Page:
Involuntary Reboot Log #15

There are some applications that when they crash are capable of taking the whole system down. Xcode is one of them. I have no idea why or how they can do this. And I don’t think it is actually the application’s fault but something in Mac OS X. That’s my intuition anyway.

This isn’t the catastrophic freeze from the Mac OS 9 days, nor the kernel panic of the modern era: instead, the computer continues on (seconds on clock continue to update, Dock icons animate, hard drive makes noise, mouse pointer moves) but your attempts at interaction with it have no effect. Clicking the mouse or pressing keys has no visible effect, mousing over the Dock doesn’t produce any tool-tips; it’s as though you were separated from your machine by a pane of glass.

Sometimes you can "jolt" the machine out of such a state by hitting Option-Command-Escape. This only seems to work when the computer gets into a "trapped-behind-glass" moment without any apps crashing. The Force Quit window pops up and the computer is immediately back to normal, no need to actually go ahead and force quit anything at all. I end up having to do this about 4 or 5 times a day.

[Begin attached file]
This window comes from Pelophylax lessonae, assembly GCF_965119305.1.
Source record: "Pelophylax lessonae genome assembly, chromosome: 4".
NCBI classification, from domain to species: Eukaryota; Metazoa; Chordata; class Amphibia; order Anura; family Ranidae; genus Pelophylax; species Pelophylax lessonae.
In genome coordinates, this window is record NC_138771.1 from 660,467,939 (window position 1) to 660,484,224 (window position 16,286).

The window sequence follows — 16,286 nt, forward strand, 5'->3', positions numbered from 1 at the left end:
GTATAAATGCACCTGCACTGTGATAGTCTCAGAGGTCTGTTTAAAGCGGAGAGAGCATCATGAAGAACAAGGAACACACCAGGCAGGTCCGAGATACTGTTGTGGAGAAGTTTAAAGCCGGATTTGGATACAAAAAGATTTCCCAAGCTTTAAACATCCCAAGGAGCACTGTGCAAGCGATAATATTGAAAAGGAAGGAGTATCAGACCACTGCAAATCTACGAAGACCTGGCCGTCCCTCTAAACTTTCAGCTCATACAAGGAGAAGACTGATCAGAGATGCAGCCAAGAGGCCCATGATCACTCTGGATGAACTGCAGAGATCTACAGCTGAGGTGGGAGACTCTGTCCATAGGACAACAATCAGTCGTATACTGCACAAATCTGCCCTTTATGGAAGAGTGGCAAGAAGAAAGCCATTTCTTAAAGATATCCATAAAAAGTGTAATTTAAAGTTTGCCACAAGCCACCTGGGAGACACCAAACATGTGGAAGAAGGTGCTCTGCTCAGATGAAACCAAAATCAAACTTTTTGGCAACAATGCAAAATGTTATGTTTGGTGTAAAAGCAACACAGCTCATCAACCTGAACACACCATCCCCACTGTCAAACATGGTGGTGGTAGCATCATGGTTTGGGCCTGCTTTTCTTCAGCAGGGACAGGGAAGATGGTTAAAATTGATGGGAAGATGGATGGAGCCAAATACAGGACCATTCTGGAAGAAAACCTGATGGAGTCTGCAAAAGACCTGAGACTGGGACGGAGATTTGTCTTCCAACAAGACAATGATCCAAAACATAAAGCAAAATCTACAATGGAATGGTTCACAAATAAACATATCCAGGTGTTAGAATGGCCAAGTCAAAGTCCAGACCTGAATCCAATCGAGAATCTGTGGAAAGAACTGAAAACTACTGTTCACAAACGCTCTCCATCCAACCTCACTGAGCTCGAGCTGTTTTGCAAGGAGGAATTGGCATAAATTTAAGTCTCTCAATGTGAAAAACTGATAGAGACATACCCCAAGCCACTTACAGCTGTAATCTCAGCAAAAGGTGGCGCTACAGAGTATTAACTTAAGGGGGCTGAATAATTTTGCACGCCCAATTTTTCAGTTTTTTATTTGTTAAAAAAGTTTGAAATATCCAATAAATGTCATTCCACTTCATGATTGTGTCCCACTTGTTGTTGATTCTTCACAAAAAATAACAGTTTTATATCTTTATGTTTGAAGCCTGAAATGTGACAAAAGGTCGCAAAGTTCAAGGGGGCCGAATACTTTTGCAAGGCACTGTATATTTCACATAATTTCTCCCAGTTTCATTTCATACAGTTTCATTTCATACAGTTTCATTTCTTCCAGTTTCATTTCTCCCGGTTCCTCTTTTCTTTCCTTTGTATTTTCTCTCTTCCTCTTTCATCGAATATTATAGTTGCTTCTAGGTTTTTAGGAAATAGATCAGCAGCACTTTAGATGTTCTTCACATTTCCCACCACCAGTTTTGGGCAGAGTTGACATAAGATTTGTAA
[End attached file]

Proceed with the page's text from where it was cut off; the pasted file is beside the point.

But last night wasn’t one of those moments. I patiently left the machine on all night to see if it would recover but it didn’t. I tried using my roommate’s Windows PC and PuTTY to SSH in and jolt the machine back into life, but connections were refused. No choice but to hard reset.

As any regular reader of my Involuntary Reboot Log knows, I hate hard resets and I have absolutely zero faith in the ability of the HFS+ filesystem to maintain data integrity in the event of an irregular power cycling like that. But as I noted about 10 days ago, my machine is once again without a working optical drive, so booting off the Mac OS X install DVD to do repairs or a reinstall is no longer an option.

So today I resigned myself to just go ahead and do the hard reset, kiss my open documents goodbye, and hope that HFS+ wouldn’t screw me over. Imagine my surprise when upon booting the Super Drive was once again recognized by the system! Finally able to eject that Leopard seed disc that had been sitting in there for the last 10 days. Don’t really expect it to keep working though; and certainly don’t expect to be able to depend on it in the event of an all-too-likely catastrophic failure.

Involuntary reboot stats to date

  • Operating system version: 10.4.10 (8R2218)
  • Kernel panics: 6
  • Hard resets: 9
  • Total failures: 15
  • Start of recording keeping: 21 May 2006
  • Total days to date: 482 days
  • Average time between failures: 32 days
  • Uptime at moment of failure(s): about four hours